Pendragon chief executive Bill Berman praised the car retail PLC’s “continued momentum” after delivering an “encouraging” set of financial results for the first half of 2022.
The AM100 business delivered a 4.6% decline in pre-tax profit, to £33.5 million (H1 2021: £35.1m) as its revenues rose by 1.6% to £1.85bn (H1 2021: £1.82bn) – up 3.9% on a like-for-like basis.
Stock shortages reined-in some of the group’s ambitions, but it revealed a strong outlook for future trading as a result, with an outstanding order bank of over 22,000 vehicles.
And the group revealed that it looks set to broaden its franchise portfolio by becoming the lead UK retail partners for incoming Chinese electric vehicle (EV) brand BYD.
Berman said: “We have delivered these results in the face of challenging trading conditions in our sector due to supply constraints on both new and used vehicles and the impacts of inflationary pressures.
“We expect the environment to remain challenging in the second half of the year, however we take confidence from how we have performed in the last six months and expect to make further positive progress towards our long-term goals this year.”
Pendragon reported that its new car sales volumes were down 17.5% in H1 as used volumes declined 13.7% on a like-for-like basis.
However, improved gross profits per unit in both new and used cars underpinned a 9.9% improvement in gross profit to £232.2m.
New gross profit per unit increased £956 to £2,576 (H1 2021: £1,620) as used gross profit per unit increased £310 to £1,676 (H1 2021: £1,366).
The group’s aftersales gross margin rose to 51.3%, up 1.8% (H1 FY21: 49.5%), meanwhile.
Pendragon’s operating costs rose partially as a result of 2021’s receipt of £8.3m COVID-19 financial support from the UK Government.
Total operating costs rose 16.2% (£24.2m) as the removal of the support coupled with a £7m increase in marketing for the CarStore used car retail division and inflation, it said.
Despite these pressures, the group’s adjusted net debt reduced by £52.5m in H1, resulting in £2.8m net cash position as of June 30.
During the reported period Pendragon parted company with its remuneration committee chair Mike Wright after it emerged that the business looked set to face a third successive AGM shareholder revolt over its leadership bonuses.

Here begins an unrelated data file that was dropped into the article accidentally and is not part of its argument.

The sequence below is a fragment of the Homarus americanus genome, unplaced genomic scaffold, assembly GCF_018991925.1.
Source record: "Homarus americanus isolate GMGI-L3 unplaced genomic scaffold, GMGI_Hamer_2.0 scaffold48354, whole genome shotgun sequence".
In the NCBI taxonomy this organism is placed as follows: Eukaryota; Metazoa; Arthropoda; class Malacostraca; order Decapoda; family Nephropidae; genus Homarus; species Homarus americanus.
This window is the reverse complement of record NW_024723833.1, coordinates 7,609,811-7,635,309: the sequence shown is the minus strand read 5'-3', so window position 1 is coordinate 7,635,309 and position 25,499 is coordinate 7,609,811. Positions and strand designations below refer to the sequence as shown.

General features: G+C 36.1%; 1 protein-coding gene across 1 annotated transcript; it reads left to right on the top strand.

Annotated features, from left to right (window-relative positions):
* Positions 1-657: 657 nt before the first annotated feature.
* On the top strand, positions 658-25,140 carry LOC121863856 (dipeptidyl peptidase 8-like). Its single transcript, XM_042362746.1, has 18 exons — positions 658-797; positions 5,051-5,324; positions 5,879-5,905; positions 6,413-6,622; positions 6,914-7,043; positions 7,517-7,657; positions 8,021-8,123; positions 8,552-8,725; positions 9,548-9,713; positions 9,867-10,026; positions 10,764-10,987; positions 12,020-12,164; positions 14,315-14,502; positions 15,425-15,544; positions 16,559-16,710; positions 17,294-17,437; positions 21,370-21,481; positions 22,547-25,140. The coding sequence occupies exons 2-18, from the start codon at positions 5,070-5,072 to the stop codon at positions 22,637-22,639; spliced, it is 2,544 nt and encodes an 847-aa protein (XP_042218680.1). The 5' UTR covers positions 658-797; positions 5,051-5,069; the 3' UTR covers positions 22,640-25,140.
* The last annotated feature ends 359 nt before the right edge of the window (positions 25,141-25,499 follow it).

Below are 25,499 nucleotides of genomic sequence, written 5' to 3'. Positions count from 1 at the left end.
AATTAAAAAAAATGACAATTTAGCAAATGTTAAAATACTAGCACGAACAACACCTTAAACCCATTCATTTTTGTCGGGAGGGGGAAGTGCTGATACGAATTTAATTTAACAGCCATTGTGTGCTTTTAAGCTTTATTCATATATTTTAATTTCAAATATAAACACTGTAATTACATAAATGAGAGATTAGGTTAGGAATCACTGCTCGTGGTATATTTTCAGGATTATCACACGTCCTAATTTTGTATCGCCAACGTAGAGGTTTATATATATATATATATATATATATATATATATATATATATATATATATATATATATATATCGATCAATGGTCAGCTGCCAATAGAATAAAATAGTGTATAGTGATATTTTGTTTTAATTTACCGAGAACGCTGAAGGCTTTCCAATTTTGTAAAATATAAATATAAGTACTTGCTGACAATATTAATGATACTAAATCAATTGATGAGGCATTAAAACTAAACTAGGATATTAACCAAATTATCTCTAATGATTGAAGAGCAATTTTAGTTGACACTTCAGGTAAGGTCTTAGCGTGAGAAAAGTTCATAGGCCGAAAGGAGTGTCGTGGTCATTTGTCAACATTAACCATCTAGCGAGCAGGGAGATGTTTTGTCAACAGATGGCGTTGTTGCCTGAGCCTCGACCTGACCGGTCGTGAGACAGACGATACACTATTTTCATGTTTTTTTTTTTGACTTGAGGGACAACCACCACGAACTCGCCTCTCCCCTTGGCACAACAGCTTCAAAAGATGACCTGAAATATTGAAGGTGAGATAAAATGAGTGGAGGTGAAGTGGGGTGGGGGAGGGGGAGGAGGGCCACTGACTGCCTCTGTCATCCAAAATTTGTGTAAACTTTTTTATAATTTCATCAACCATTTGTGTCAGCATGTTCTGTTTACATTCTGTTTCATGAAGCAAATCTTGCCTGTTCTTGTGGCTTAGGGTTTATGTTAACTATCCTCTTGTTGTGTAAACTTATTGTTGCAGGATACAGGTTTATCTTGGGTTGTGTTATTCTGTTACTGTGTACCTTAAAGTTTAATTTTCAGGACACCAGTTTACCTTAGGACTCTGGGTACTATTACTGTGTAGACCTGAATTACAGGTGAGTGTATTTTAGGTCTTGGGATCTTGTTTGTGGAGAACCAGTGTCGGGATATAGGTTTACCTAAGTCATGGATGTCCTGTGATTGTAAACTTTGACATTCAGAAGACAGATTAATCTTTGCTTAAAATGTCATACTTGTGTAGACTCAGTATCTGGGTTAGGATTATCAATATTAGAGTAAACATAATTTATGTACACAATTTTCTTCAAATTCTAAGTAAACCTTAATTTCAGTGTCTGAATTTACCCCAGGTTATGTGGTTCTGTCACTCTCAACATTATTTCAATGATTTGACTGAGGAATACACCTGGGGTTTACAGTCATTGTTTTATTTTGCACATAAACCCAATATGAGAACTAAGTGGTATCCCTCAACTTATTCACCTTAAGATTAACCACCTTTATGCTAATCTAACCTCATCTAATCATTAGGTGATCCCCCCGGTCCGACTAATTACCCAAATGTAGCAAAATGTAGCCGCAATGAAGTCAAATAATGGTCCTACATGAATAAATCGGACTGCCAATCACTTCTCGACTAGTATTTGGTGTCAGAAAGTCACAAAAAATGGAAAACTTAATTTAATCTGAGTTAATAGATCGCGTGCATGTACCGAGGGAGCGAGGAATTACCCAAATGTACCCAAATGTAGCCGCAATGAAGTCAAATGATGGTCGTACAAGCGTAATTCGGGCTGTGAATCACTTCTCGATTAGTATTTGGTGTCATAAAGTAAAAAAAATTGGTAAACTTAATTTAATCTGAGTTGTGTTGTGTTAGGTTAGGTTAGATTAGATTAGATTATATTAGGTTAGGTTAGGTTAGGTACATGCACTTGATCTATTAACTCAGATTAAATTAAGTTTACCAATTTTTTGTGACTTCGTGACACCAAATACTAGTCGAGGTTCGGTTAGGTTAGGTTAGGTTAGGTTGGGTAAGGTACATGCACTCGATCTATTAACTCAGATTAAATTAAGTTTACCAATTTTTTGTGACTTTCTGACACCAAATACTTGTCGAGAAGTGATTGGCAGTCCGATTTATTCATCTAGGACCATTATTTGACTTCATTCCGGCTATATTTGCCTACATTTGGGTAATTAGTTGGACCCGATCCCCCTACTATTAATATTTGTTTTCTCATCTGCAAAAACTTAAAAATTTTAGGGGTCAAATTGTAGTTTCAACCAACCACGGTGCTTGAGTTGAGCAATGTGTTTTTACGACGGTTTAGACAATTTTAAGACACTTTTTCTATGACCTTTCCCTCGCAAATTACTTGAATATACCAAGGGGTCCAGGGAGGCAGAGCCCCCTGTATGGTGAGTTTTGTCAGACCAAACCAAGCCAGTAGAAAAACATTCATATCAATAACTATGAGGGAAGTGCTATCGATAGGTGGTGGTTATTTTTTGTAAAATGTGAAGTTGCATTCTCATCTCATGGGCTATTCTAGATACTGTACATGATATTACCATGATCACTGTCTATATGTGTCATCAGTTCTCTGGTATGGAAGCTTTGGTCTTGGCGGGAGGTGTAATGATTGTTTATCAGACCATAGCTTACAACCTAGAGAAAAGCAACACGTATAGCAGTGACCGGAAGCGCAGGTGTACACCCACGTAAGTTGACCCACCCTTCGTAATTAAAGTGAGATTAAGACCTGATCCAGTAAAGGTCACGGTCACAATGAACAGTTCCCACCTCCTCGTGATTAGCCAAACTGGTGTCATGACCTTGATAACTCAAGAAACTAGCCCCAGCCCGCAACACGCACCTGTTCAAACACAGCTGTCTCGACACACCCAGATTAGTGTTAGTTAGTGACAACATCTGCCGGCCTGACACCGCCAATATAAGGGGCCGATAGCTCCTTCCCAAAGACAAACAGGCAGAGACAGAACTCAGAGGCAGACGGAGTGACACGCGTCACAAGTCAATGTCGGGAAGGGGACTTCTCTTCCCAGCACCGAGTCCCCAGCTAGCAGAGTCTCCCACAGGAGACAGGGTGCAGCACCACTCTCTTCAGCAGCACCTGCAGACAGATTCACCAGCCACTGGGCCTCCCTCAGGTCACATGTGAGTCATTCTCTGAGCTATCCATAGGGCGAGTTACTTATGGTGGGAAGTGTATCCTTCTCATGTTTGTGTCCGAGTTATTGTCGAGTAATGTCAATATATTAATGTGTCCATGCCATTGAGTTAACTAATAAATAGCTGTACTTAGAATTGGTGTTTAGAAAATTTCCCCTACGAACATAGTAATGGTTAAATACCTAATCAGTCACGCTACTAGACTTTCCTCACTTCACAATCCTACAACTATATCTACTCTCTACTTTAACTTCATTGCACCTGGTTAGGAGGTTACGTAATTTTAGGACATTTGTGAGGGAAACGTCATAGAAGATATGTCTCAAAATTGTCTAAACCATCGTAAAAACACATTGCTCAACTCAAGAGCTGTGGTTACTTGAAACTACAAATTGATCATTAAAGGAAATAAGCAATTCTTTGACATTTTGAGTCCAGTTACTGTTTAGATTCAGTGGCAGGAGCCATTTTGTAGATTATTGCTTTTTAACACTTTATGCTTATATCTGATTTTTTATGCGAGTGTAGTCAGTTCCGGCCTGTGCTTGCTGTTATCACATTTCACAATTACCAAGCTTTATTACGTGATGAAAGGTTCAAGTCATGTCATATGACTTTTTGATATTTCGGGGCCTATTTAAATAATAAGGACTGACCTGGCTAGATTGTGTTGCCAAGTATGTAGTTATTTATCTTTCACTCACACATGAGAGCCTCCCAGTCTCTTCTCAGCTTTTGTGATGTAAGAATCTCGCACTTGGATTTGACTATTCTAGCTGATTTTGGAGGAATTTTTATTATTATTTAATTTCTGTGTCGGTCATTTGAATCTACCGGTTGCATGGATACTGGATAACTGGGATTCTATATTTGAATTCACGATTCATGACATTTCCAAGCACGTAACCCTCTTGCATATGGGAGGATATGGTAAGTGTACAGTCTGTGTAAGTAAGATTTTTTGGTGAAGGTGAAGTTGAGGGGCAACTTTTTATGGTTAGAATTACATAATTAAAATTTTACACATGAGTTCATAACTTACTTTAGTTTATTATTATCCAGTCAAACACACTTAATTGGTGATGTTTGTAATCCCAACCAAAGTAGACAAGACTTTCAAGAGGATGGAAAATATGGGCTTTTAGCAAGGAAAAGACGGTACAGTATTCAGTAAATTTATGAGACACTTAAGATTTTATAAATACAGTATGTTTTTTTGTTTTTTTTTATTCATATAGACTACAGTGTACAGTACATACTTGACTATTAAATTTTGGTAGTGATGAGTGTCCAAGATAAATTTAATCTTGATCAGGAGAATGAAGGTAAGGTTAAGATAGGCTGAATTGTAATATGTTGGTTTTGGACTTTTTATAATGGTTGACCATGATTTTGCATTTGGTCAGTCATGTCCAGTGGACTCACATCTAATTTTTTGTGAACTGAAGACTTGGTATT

Pendragon later vowed to formulate new remuneration policy after its shareholders voted 65.5% against its plan to hand over the multi-million bonuses.
Last month, after the group’s reported period, it was also the subject of a failed £460m takeover bid later linked to US-based Lithia Motors.
During H1, Pendragon’s business activities saw it relaunch its CarStore proposition and grow its scope with the official launch of small-scale CarStore Direct vehicle collection points at Homebase and Morrisons stores across the UK.
Commenting on its ongoing discussions with potential new brand partner BYD, the group said that its was in “advanced discussions” to become its “lead UK launch partner”.
Looking ahead, Pendragon said its trading through July and August had remained in line with expectations, adding that “both new and used vehicle supply shortfalls are expected to continue for at least the remainder of the current financial year”.
Berman said he was encouraged by the group’s strong start to 2022, however.
“We have made a really encouraging start to the year which is reflected in a strong set of financial results and continued momentum across the business,” he said.
“Good progress has again been made in the delivery of our strategy, including the brand relaunch of our used car business and multiple technology releases by Pinewood.
“We have transformed our digital capabilities over the past two years and this, combined with significant improvements to our operations, means we are well placed to offer our customers the best possible experience.”